Lisa J. Brown, Ph.D., was appointed Commerce director by Gov. Inslee and began serving the agency in February of 2019.
Prior to serving as Commerce director, she served as chancellor of Washington State University, where she led the health science campus in Spokane.
Lisa served in the Washington State Legislature from 1996 – 2013 in the Senate where she was majority leader and chaired the Rules Committee, Ways and Means Committee, and Energy, Technology and Telecommunications Committee. She served in the state House of Representatives from 1993 – 1996, where she was minority whip and minority floor leader.
She has worked extensively on economic development in Eastern Washington and on gender equity.
Prior to state office, she was an associate professor of economics at Eastern Washington University and an associate professor of leadership at Gonzaga University.
Lisa earned her bachelor’s degree in economics at the University of Illinois and her master’s and doctoral degrees in economics from the University of Colorado in Boulder.
By Lisa Brown, Director It’s hard to believe that a month has passed since I accepted Gov. Inslee’s appointment to lead the Department of Commerce. I knew this was going to be an exciting opportunity for me to apply my experience in government, health science and economics to advance the agency’s mission of strengthening communities all over the state. If these first weeks are any indication, I’m in for a
Acting Commerce Director Connie Robins joined Governor Inslee’s ICT sector lead Dr. Joseph Williams in Mount Vernon, Skagit County last week for a briefing on a world-leading program at PACCAR to build the coming generation of autonomous trucks. “There’s a lot of amazing tech innovation happening all over the state,” said Williams. Technology and cloud computing are transforming every industry sector from aerospace and agriculture to medicine and maritime. Learn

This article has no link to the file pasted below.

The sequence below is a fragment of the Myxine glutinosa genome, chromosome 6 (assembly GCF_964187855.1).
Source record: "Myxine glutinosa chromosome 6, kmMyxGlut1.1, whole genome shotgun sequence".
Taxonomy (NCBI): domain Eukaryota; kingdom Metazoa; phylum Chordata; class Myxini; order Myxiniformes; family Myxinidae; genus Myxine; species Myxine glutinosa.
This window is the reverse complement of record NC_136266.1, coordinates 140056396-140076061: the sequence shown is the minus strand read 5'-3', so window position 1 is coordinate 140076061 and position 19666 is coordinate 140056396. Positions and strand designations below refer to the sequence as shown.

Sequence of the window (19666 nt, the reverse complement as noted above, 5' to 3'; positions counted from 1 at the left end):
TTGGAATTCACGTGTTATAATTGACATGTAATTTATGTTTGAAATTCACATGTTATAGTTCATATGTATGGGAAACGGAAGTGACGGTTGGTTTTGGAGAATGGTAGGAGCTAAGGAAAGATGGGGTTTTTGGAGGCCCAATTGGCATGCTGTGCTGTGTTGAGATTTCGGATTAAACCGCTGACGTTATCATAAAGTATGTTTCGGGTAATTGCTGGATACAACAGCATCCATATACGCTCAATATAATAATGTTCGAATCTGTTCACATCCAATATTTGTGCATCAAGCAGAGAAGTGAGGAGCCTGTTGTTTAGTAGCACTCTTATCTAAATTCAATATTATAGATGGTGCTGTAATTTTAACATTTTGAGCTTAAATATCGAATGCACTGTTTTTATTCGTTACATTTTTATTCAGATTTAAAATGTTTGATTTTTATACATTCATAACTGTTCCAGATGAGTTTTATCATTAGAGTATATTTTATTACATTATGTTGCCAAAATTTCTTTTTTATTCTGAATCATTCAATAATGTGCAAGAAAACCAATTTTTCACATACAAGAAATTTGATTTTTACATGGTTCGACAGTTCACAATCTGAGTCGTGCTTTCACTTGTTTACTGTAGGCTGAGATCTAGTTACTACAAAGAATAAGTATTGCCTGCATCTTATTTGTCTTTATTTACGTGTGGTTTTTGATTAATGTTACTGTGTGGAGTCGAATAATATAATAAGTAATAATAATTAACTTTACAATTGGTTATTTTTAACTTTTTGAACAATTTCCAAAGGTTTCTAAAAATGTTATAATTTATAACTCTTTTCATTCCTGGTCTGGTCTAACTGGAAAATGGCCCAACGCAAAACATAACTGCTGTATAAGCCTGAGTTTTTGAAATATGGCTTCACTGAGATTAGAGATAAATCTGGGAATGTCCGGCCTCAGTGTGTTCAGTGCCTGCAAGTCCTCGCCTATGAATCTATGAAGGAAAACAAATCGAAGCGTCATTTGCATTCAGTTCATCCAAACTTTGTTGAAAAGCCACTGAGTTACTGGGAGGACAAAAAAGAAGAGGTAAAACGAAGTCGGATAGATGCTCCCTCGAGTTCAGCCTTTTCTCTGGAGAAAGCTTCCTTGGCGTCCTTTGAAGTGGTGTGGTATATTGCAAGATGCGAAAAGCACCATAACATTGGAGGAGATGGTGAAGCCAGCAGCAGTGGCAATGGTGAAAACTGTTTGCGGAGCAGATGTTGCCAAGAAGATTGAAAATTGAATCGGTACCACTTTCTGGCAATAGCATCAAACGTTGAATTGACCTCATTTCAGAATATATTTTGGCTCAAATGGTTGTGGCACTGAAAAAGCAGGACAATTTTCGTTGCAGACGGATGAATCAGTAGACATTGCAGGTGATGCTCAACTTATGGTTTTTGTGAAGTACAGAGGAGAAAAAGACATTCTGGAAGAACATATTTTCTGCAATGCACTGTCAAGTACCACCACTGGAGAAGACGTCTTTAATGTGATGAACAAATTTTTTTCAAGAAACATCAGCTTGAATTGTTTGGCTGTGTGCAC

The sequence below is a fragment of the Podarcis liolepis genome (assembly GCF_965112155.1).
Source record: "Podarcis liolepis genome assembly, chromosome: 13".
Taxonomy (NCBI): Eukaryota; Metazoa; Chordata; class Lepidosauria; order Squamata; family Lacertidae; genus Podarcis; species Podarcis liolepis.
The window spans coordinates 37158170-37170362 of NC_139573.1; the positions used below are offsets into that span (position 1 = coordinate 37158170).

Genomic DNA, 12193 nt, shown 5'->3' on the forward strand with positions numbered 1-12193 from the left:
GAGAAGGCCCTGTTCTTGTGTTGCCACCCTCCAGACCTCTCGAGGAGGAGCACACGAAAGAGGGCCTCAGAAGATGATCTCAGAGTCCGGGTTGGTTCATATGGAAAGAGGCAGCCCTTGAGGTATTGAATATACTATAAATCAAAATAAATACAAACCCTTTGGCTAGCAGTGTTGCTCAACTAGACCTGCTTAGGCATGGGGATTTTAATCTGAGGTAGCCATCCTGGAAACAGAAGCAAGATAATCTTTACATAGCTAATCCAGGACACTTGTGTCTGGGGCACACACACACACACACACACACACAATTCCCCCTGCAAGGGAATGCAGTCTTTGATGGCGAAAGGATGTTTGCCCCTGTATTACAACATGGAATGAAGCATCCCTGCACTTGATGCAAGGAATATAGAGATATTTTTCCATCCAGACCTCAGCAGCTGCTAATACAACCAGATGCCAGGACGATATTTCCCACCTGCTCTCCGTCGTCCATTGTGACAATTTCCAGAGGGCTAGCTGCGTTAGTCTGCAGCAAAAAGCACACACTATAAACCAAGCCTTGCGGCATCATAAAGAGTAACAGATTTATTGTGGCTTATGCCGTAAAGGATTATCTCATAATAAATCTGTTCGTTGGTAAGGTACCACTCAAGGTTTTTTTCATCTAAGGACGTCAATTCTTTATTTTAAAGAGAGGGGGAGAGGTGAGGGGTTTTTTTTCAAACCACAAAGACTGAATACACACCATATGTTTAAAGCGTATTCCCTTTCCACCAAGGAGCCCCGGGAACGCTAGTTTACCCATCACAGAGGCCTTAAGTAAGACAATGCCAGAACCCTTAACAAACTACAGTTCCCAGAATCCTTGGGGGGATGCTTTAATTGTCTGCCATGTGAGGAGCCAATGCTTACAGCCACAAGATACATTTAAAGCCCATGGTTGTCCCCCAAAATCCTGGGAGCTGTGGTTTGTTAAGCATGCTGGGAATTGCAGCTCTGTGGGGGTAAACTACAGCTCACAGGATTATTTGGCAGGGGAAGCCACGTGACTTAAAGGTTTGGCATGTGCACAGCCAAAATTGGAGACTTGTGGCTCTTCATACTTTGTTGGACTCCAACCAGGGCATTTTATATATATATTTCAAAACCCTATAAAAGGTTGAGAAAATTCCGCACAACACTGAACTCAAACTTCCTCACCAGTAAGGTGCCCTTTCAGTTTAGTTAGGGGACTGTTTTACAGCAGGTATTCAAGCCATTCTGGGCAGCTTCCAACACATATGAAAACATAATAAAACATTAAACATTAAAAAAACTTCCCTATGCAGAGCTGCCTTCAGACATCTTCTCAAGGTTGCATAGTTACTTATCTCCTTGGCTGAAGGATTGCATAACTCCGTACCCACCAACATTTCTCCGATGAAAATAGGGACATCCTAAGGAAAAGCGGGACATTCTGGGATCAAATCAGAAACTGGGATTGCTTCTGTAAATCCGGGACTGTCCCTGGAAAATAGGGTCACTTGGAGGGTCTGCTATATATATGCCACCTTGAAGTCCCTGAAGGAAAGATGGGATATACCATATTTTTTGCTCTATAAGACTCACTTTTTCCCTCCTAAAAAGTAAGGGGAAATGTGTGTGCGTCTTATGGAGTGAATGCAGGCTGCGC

While it’s gratifying to reflect on the strides we make each year, all of our accomplishments and our future successes rely on leaders setting a positive, productive and collaborative tone for the entire state. Unlike the negativity and gridlock plaguing the Other Washington, I am heartened by the way in which individuals and organizations here are able to set aside petty differences for the greater good. It’s inspiring to be
A couple of years into my service in this position, we formed the Minority Business Roundtable, made up of business leaders representing different ethnic and minority communities in Washington. This group has been helpful in creating ideas that help us promote inclusivity, beginning with good data. For example, our ADO’s responsible for local economic development are now required to track the number of minority and women-owned businesses they assist. Similarly,
Old ideas don’t help us solve new problems. We reorganized the State Energy Office to adapt to the changing landscape of the clean energy economy. Our Energy Office is constantly analyzing data, technology, and research projects to help us make informed decisions. More than just thought leaders, we’re leading work happening now, all over the state and the Pacific Coast region, to build the low-carbon future. Since January 2013, we